Public Relations companies, such as Dentsu Inc., are actively engaged in promoting the athletes not only for their physical excellence but also for their clean images. Other major firms are also committed to sponsoring strong sports federations. Over the body of an individual athlete, there are numerous expectations, hopes, and financial investment.

Money:

Investment goes not only to body, but also to the stage setting. For example, the TV network NBC, which has been televising the Olympics in the country since 1988, purchased the broadcasting rights for $US7.8 billion in 2014, and will hold those rights until 2032.

Last December, the Board of Audit of Japan revealed that the total budget involved in the Olympics is estimated at over $US9 billion.

This is just the Japanese government budget for the games. If we take a broader view which includes the private sector , we see an astronomical amount of cash moving around the Olympics economy. From major PR companies to small factories, retailers, land developers, banks and of course private investors, the Olympics itself is the biggest financial magnet of any global sports event. And this relates to my third theme :might.

Might:

They say money begets money and also power. I understand that the Olympics is a type of total mobilisation of economy and society. The words the leaders speak and the decisions they make can change the nature and order of things, including sometimes our ethics and sense of justice.

There has been criticism in Japan over the wisdom of Olympic organisers holding the marathon in Tokyo’s stifling mid-summer heat, and the triathlon in the filthy water of the Tokyo Bay, polluted due to the poor sewage system.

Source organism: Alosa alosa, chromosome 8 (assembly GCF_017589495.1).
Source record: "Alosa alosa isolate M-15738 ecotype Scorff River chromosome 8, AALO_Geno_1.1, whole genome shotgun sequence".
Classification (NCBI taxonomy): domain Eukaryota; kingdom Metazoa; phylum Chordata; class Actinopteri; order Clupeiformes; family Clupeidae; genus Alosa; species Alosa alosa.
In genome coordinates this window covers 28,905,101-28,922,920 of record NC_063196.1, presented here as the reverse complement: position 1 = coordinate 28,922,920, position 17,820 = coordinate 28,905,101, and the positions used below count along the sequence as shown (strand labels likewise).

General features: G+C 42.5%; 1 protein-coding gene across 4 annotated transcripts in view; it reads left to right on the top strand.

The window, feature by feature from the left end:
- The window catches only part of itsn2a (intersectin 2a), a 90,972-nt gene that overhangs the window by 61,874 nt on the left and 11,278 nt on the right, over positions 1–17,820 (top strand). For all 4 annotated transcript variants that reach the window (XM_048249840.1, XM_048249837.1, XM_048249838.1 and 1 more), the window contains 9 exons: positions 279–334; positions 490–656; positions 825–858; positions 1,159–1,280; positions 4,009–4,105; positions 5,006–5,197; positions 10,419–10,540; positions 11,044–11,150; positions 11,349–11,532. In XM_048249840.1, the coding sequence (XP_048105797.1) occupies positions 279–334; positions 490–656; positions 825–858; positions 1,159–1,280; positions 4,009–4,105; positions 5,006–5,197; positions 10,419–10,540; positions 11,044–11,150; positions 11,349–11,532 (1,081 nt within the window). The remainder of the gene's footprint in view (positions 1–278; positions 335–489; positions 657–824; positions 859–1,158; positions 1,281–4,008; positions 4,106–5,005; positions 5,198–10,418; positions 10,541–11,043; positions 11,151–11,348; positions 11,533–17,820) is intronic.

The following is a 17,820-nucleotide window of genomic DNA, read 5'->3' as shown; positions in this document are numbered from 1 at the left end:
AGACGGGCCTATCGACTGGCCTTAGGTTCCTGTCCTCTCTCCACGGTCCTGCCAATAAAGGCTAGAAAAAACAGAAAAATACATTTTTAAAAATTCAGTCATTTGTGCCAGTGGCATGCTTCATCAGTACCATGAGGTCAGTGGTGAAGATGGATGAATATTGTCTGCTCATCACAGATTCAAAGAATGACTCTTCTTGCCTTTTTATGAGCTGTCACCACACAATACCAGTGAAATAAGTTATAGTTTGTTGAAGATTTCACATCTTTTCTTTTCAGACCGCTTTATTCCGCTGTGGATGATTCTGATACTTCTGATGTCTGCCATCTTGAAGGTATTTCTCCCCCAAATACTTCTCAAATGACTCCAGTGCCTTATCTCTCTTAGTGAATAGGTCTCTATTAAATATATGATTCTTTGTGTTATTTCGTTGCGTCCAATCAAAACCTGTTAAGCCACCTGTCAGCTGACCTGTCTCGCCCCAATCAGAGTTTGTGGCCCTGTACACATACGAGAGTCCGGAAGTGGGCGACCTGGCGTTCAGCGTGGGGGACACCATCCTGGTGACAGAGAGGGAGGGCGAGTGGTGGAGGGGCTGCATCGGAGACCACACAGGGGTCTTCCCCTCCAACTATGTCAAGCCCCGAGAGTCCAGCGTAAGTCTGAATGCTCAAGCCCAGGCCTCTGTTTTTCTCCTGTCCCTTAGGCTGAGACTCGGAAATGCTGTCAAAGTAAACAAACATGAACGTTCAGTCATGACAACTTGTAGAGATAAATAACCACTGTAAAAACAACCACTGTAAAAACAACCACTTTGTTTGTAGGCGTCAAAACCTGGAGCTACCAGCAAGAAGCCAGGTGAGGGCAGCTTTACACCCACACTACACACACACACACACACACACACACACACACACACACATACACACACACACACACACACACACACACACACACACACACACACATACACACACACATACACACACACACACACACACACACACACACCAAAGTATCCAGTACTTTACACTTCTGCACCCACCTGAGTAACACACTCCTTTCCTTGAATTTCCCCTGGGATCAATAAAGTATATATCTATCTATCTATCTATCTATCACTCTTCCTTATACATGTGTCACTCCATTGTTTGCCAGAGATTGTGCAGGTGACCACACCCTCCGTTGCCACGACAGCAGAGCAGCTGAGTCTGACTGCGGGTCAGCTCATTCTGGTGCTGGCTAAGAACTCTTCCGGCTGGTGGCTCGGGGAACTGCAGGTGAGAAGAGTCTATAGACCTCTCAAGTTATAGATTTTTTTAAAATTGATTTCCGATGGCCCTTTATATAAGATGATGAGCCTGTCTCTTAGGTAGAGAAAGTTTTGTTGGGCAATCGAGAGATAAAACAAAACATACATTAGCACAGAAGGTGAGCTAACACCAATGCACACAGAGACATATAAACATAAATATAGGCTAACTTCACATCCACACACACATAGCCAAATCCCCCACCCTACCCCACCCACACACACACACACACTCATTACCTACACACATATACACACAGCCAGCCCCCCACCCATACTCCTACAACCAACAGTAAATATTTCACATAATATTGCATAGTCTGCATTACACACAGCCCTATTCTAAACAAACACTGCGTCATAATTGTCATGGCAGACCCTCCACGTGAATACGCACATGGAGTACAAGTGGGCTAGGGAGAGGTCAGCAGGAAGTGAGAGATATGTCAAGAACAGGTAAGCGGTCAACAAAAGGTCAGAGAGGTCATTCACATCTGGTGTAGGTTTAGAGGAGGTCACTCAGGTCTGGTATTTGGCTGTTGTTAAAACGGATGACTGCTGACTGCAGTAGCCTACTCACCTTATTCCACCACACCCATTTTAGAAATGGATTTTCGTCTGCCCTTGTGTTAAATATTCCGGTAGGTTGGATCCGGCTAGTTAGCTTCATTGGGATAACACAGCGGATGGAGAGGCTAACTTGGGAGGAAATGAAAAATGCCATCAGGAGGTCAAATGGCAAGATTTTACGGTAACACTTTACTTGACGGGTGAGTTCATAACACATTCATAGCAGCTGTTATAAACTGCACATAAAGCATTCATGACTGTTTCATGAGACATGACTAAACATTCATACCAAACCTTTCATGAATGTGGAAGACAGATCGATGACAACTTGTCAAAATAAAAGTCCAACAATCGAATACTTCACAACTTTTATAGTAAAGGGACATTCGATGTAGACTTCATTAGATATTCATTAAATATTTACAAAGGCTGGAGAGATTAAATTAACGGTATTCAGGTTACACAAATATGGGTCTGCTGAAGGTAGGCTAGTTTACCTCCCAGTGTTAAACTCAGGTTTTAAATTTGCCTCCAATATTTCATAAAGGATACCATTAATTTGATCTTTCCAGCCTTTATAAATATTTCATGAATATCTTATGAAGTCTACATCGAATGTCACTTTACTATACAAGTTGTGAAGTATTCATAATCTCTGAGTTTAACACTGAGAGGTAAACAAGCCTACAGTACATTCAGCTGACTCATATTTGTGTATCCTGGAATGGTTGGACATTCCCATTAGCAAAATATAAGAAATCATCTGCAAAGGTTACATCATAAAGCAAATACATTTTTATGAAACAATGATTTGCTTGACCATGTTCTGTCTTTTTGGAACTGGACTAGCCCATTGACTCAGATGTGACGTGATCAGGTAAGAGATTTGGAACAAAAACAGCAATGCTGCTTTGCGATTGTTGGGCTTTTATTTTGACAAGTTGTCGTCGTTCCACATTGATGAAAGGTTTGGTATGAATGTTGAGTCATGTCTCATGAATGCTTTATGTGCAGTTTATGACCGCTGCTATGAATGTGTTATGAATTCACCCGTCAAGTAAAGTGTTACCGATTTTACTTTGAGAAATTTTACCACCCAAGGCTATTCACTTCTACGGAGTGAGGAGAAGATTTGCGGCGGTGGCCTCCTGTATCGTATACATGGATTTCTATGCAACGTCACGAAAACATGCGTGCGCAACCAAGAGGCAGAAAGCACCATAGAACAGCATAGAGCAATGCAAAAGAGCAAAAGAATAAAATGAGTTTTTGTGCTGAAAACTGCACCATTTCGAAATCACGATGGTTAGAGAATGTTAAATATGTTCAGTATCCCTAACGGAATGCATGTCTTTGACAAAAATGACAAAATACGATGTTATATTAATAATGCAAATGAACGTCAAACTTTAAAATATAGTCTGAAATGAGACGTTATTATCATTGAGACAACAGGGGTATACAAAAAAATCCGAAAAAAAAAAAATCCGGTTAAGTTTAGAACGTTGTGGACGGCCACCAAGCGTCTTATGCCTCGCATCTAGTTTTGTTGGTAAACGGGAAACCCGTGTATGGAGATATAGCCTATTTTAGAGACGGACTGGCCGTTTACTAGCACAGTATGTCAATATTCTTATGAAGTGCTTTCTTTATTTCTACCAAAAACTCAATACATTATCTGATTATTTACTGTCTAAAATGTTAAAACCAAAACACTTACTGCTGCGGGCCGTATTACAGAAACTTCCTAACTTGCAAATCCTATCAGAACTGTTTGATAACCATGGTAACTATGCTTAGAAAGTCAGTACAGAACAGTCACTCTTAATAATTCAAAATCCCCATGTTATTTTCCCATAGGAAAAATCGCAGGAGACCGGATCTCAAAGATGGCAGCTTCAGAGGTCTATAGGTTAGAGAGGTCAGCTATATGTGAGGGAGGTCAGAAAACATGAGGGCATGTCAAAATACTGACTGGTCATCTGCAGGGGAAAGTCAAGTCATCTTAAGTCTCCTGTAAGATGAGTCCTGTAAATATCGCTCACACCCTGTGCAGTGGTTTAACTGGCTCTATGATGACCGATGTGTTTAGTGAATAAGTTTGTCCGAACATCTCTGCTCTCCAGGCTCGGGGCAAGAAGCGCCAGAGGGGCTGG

The main stadium was itself constructed after demolishing 50 year-old public apartments that were still in use. The residents had no choice but to leave their homes with scant compensation (estimated around $2,500 NZD per household).

kyle dias ZIoi 47zV88 unsplash 2Photo by Kyle Dias on Unsplash

What we see behind the excitement of the Olympics is the myriad entangled knots of economic and social interests across Japan.  

The Olympics might bring in economic opportunities to the country, but they also change our sense of fairness, and they can ravage the lives of those who Japanese who are socially marginalised.

The Olympics is an enormous economic enterprise that can also raise the spectre of corruption, including the alleged bribery around the initial decision to bring the games to Japan. Those allegations have been under investigation by the French Office of the Prosecutor.

As an athlete, investor, or an audience, we are in a loosely connected loop that circles this mega cultural festival, and this is probably a reason why we hesitate to speak out about cancellation in public.

However, in this extraordinary time, we need to restore our collective common sense about the best options we can take for the fundamental value of the human community, and as individuals.  If we feel that personal or collective well-being could be sacrificed, again, during the COVID-19 pandemic for the sake of the games, then in my opinion we must boycott the Olympics.

The opinions expressed in this article are those of the author.

Dr Shin Takahashi's expertise is on Japanese culture and history. He is a lecturer in Japanese studies at Victoria University of Wellington., where he teaches modern and contemporary Japanese culture and history. 

 -Asia Media Centre